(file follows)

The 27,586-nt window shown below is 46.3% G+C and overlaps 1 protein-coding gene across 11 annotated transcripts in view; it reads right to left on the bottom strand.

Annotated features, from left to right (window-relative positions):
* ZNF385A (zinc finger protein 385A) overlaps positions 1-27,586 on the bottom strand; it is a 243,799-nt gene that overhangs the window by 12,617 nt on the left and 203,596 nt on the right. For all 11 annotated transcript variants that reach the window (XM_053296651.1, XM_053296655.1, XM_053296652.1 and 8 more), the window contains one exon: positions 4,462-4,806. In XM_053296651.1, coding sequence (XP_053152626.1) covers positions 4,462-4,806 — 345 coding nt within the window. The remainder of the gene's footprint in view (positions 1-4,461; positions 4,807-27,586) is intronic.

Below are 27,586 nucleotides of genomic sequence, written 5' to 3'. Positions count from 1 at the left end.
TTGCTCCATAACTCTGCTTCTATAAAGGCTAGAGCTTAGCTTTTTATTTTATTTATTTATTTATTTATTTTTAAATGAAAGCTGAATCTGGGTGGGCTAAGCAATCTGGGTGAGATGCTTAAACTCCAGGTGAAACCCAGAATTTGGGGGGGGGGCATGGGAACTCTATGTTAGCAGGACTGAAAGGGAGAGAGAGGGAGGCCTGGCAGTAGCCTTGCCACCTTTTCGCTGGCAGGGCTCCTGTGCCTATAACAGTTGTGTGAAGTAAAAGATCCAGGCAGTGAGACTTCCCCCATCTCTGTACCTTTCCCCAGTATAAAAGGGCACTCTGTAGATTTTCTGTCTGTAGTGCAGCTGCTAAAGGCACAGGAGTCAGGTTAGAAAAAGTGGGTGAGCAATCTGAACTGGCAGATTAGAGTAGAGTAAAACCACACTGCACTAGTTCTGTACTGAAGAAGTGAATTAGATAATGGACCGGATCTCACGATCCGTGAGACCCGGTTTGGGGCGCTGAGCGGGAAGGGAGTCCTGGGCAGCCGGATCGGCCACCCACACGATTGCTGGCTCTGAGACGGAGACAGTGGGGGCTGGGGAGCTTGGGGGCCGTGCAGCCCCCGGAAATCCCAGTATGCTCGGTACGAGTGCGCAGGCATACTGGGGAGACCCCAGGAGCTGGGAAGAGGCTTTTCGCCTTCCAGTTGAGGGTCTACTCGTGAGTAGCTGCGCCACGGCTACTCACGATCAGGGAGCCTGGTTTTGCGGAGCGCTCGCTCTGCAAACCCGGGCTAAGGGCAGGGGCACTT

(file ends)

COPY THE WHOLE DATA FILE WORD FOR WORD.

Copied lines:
The 27,586-nt window shown below is 46.3% G+C and overlaps 1 protein-coding gene across 11 annotated transcripts in view; it reads right to left on the bottom strand.

Annotated features, from left to right (window-relative positions):
* ZNF385A (zinc finger protein 385A) overlaps positions 1-27,586 on the bottom strand; it is a 243,799-nt gene that overhangs the window by 12,617 nt on the left and 203,596 nt on the right. For all 11 annotated transcript variants that reach the window (XM_053296651.1, XM_053296655.1, XM_053296652.1 and 8 more), the window contains one exon: positions 4,462-4,806. In XM_053296651.1, coding sequence (XP_053152626.1) covers positions 4,462-4,806 — 345 coding nt within the window. The remainder of the gene's footprint in view (positions 1-4,461; positions 4,807-27,586) is intronic.

Below are 27,586 nucleotides of genomic sequence, written 5' to 3'. Positions count from 1 at the left end.
TTGCTCCATAACTCTGCTTCTATAAAGGCTAGAGCTTAGCTTTTTATTTTATTTATTTATTTATTTATTTTTAAATGAAAGCTGAATCTGGGTGGGCTAAGCAATCTGGGTGAGATGCTTAAACTCCAGGTGAAACCCAGAATTTGGGGGGGGGGCATGGGAACTCTATGTTAGCAGGACTGAAAGGGAGAGAGAGGGAGGCCTGGCAGTAGCCTTGCCACCTTTTCGCTGGCAGGGCTCCTGTGCCTATAACAGTTGTGTGAAGTAAAAGATCCAGGCAGTGAGACTTCCCCCATCTCTGTACCTTTCCCCAGTATAAAAGGGCACTCTGTAGATTTTCTGTCTGTAGTGCAGCTGCTAAAGGCACAGGAGTCAGGTTAGAAAAAGTGGGTGAGCAATCTGAACTGGCAGATTAGAGTAGAGTAAAACCACACTGCACTAGTTCTGTACTGAAGAAGTGAATTAGATAATGGACCGGATCTCACGATCCGTGAGACCCGGTTTGGGGCGCTGAGCGGGAAGGGAGTCCTGGGCAGCCGGATCGGCCACCCACACGATTGCTGGCTCTGAGACGGAGACAGTGGGGGCTGGGGAGCTTGGGGGCCGTGCAGCCCCCGGAAATCCCAGTATGCTCGGTACGAGTGCGCAGGCATACTGGGGAGACCCCAGGAGCTGGGAAGAGGCTTTTCGCCTTCCAGTTGAGGGTCTACTCGTGAGTAGCTGCGCCACGGCTACTCACGATCAGGGAGCCTGGTTTTGCGGAGCGCTCGCTCTGCAAACCCGGGCTAAGGGCAGGGGCACTT